Here’s the full list of recommended saucing apples from my local orchard:
- Ginger Gold
- Swiss Gourmet
- Grimes Golden
- Cox’s Orange Pippen
- Winter Banana
- Gold Rush
- Pink Lady
- Golden Delicious
…As you can see, you have lots of choices.
What methods can I use to make this healthy applesauce?
The two I can say for sure will work are stovetop and slow cooker, though the latter will take longer. I’m sure someone has figured out how to use an Instant Pot, but I haven’t personally tested that method.
I like the stovetop because I’m impatient. I use my enameled dutch oven, but a nonstick stock pot is also a good choice. I’d avoid stainless steel as the apples will cook for long enough that the metal might leach an odd flavor.
How do I store this applesauce?
First things first, this recipe is not approved for canning. You can store in the fridge or freezer instead.
I like to store my applesauce in old canning jars, but any glass or BPA-free plastic container will work!
How long will it last?
This healthy applesauce should keep at least a week in the fridge or two months in the freezer. In my experience, it’s kept a lot longer in the freezer. I just finished off my final jar from last year a month or so ago.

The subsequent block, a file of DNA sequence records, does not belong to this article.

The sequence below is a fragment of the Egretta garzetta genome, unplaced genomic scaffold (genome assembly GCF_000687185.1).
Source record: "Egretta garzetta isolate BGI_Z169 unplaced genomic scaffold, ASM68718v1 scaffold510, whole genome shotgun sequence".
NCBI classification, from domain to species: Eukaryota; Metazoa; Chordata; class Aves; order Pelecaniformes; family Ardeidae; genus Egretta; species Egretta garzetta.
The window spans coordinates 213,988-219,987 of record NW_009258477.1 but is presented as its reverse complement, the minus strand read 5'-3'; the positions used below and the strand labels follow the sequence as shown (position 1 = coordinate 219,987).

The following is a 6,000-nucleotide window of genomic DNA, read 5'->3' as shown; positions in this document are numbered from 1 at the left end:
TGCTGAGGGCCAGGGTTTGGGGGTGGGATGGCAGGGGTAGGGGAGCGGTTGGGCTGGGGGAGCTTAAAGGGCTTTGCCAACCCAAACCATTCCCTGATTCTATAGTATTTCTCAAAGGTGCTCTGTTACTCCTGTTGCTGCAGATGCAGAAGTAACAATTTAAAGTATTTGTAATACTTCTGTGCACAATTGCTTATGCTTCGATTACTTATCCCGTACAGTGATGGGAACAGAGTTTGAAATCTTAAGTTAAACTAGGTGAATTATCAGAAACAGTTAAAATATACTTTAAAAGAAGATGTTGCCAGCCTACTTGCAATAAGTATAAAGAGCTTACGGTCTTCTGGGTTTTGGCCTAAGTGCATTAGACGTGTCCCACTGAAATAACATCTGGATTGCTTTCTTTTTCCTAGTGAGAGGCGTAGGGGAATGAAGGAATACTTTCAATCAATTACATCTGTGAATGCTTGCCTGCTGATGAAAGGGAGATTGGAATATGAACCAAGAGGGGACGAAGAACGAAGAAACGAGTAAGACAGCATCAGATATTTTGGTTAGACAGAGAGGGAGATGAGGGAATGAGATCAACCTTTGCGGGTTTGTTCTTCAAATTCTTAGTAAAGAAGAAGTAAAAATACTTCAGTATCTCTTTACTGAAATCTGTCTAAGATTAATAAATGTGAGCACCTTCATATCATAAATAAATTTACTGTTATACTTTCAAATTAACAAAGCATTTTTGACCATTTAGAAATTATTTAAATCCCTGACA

*Note if you want to freeze it in jars, make sure you leave enough headspace and don’t tighten the lid at first to give the applesauce room to expand. If using a jar with shoulders, be sure the level of the sauce is below where the shoulder curves inward.
How can I use this healthy applesauce?
Anyway you would use regular applesauce! It’s great plain, especially as an afternoon snack for kids. I love it on oatmeal or with yogurt and granola for breakfast. It’s also wonderful warmed and served over vanilla ice cream. Tonight, we’ll be serving it alongside pork chops.
You can also bake with applesauce as a replacement for the fat in some recipes. Or make an applesauce-specific baked good, like applesauce bread or muffins!
So, how do I make the easiest healthy applesauce?
Easiest Healthy Applesauce
This applesauce recipe is more a method than a recipe with strict ingredients and amounts. Below is what I made in the photos in this post, but feel free to scale ingredients up and down based on what you have/how much applesauce you want!
- 5 ½ lbs apples, cored and diced
- ½ c apple cider
- 1 tsp pumpkin pie spice (or blend of cinnamon, ginger, nutmeg, allspice, cloves to taste)
- Wash and dry your apples, Then core and dice into half-inch chunks.
- Combine apples, cider, and spice in a large stockpot. Place on stove and bring to medium heat.
- Once you can hear the cider simmering, turn down medium-low.
- Cook, stirring occasionally, until desired consistency is achieved. I let mine go about 2 hours, but go for longer or for less time depending on how you like your applesauce.
- Turn off heat and allow to cool. When cool enough to handle, dish into storage containers.
As noted above, if you like a very smooth applesauce, you can peel your apples and then immersion blend them once they've finished cooking.
To make this applesauce in the slow cooker, combine ingredients as above and cook on low about 6 hours.